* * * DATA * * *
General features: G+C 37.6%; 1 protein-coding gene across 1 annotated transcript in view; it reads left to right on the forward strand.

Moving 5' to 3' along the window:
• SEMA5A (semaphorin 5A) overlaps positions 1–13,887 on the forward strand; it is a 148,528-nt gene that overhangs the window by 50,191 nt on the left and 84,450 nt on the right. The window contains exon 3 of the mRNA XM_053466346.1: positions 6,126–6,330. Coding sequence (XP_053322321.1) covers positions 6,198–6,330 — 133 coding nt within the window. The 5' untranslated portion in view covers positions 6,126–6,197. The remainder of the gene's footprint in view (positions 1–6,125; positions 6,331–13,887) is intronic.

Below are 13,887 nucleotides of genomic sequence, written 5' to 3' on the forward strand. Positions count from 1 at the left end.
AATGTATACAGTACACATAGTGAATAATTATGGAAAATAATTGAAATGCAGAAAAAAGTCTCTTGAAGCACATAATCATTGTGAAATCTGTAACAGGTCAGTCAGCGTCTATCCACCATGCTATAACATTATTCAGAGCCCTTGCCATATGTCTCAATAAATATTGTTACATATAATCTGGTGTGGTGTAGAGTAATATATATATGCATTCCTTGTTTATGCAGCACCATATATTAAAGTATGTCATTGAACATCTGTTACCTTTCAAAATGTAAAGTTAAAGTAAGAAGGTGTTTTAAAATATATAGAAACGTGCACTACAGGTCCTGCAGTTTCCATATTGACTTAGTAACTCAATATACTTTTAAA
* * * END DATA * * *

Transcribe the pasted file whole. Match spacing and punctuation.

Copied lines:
General features: G+C 37.6%; 1 protein-coding gene across 1 annotated transcript in view; it reads left to right on the forward strand.

Moving 5' to 3' along the window:
• SEMA5A (semaphorin 5A) overlaps positions 1–13,887 on the forward strand; it is a 148,528-nt gene that overhangs the window by 50,191 nt on the left and 84,450 nt on the right. The window contains exon 3 of the mRNA XM_053466346.1: positions 6,126–6,330. Coding sequence (XP_053322321.1) covers positions 6,198–6,330 — 133 coding nt within the window. The 5' untranslated portion in view covers positions 6,126–6,197. The remainder of the gene's footprint in view (positions 1–6,125; positions 6,331–13,887) is intronic.

Below are 13,887 nucleotides of genomic sequence, written 5' to 3' on the forward strand. Positions count from 1 at the left end.
AATGTATACAGTACACATAGTGAATAATTATGGAAAATAATTGAAATGCAGAAAAAAGTCTCTTGAAGCACATAATCATTGTGAAATCTGTAACAGGTCAGTCAGCGTCTATCCACCATGCTATAACATTATTCAGAGCCCTTGCCATATGTCTCAATAAATATTGTTACATATAATCTGGTGTGGTGTAGAGTAATATATATATGCATTCCTTGTTTATGCAGCACCATATATTAAAGTATGTCATTGAACATCTGTTACCTTTCAAAATGTAAAGTTAAAGTAAGAAGGTGTTTTAAAATATATAGAAACGTGCACTACAGGTCCTGCAGTTTCCATATTGACTTAGTAACTCAATATACTTTTAAA